I Google my name
and come up with yours–the exact reverse.
I think what if we went to school together,
what confusion there’d be at roll call.
Ellen, Wade. Wade, Ellen.
But you’re older, a ‘51 baby,
a country boy from Rocky Mount, North
Carolina. And you’re dead,
killed in action in 1972, when the chopper
you’re co-piloting on a rescue mission
is hit by enemy fire and crashes
into a small island on the Dak Poko River.
When I think back to 1972
I see a high school sophomore
in a Black Watch plaid skirt getting high
and I am ashamed
I didn’t know enough about the war
that took your life.
But when I return to your death date,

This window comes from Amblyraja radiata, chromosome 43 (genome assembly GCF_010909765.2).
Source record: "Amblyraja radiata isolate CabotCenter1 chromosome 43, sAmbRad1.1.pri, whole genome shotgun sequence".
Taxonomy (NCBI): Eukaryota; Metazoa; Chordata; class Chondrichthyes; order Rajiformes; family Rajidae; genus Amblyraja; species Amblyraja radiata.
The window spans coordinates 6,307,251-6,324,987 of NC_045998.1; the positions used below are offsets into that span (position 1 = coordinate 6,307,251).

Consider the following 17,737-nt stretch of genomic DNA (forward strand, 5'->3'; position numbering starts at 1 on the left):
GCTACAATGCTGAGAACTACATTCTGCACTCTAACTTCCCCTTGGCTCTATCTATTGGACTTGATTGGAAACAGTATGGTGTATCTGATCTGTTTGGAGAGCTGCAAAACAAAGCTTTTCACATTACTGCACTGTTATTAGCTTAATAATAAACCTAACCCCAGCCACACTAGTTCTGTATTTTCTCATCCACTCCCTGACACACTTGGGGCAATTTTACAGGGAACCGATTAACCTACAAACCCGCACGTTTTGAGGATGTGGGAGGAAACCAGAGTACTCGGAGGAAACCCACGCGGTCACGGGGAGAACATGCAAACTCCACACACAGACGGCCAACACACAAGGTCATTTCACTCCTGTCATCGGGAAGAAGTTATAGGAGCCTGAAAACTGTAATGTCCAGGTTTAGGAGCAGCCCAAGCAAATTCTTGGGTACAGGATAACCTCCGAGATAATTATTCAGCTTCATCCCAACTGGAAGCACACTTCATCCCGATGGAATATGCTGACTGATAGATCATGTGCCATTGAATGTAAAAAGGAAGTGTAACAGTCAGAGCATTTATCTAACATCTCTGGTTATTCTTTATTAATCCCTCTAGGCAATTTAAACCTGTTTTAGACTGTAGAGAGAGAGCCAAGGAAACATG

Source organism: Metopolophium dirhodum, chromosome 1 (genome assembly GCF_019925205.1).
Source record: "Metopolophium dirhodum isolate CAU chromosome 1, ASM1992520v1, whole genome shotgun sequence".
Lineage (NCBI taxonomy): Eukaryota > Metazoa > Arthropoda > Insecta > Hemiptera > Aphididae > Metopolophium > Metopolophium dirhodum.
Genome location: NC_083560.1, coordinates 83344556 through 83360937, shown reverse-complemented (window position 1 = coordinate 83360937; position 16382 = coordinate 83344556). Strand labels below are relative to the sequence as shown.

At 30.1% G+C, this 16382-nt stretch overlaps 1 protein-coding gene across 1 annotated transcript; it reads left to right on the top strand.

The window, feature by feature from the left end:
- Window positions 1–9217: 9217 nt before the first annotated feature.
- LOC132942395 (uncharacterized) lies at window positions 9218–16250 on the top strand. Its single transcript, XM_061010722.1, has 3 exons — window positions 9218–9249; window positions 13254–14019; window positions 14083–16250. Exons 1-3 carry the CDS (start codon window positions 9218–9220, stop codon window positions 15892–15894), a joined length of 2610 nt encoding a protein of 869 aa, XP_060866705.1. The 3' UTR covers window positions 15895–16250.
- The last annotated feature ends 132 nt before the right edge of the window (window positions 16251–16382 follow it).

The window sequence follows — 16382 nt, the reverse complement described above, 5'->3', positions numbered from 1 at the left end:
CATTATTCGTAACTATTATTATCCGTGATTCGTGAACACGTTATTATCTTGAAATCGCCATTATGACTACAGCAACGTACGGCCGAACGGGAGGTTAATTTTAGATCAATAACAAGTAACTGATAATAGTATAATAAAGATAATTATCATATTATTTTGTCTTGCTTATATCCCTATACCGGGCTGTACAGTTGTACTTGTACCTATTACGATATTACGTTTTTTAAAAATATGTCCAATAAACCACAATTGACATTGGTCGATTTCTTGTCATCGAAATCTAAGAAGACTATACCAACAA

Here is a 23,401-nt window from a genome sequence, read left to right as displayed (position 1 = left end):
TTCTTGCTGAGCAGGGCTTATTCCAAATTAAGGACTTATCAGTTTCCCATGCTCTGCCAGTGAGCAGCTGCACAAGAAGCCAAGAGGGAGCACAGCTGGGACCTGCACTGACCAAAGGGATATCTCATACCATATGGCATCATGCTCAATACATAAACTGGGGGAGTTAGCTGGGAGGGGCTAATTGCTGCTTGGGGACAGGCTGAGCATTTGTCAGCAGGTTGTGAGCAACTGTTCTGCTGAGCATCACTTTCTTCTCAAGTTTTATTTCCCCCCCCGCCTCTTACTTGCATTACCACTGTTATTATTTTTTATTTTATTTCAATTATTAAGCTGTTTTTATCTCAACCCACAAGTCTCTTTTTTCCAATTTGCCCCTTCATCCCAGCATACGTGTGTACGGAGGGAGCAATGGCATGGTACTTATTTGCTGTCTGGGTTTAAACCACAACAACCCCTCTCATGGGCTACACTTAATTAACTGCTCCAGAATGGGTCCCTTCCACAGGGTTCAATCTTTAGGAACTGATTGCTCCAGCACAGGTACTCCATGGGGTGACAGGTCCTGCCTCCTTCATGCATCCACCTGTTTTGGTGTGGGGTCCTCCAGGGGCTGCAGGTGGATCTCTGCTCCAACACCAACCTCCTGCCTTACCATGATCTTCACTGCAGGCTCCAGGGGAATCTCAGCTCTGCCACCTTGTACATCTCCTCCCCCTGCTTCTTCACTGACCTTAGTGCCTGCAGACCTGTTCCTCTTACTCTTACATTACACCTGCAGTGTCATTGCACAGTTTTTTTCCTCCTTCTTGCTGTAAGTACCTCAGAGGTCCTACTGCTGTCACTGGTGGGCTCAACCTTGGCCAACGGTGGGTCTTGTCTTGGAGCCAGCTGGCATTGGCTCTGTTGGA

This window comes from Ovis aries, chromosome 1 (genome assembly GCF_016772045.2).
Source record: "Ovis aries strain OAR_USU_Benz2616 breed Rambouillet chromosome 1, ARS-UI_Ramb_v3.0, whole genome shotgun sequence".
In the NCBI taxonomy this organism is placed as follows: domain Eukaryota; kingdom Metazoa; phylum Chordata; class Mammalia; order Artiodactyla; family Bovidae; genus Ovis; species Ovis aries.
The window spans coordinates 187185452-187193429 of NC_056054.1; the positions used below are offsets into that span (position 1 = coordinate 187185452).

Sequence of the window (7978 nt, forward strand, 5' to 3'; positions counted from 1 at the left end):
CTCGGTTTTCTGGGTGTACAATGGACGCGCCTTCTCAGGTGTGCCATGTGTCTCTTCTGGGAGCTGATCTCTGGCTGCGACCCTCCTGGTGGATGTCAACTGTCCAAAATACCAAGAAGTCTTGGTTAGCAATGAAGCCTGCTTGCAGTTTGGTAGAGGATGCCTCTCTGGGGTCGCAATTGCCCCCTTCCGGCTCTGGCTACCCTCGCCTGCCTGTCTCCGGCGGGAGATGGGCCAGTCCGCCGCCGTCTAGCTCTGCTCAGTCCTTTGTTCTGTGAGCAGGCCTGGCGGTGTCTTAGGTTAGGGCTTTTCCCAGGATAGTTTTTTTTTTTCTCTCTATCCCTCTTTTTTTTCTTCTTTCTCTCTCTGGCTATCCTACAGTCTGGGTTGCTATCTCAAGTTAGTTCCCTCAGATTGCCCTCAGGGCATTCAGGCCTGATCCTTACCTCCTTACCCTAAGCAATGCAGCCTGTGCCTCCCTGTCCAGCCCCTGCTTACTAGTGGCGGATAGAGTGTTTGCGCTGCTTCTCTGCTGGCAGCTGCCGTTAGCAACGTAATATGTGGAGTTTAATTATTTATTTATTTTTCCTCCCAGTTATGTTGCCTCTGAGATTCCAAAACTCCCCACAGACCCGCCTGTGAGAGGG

April 23, 1972–
was it Easter?
I can picture them stranded, at the water tower,
and imagine they wanted to signal
and you, navigating over
the northwestern edge of the Tanh Canh
base camp in Kontum Province,
wanted to save them.
But the enemy was waiting.
That day was without resurrection in Florida too
where I was trying to escape the grief
of my Mother’s death the month earlier,
consoling myself by piercing my ears,
eating peanut M&Ms, sleeping away
on a pull-out bed, and going
to a bar for the first time.
Smokey Robinson played.
I’d like to think my grief was for you too.
That somehow I knew, oceans away,
someone I shared something with
died. But to be real, even now
I find you only when looking for myself.
I’m still that self-centered sophomore,
just a different self,
and you’re dead now for some thirty years.
Then we were miles apart,
even on my radar. But today I found you
just beyond the periphery,
and I want to wave, want to say
I am sorry and ask your forgiveness.
© Ellen Wade Beals, 2004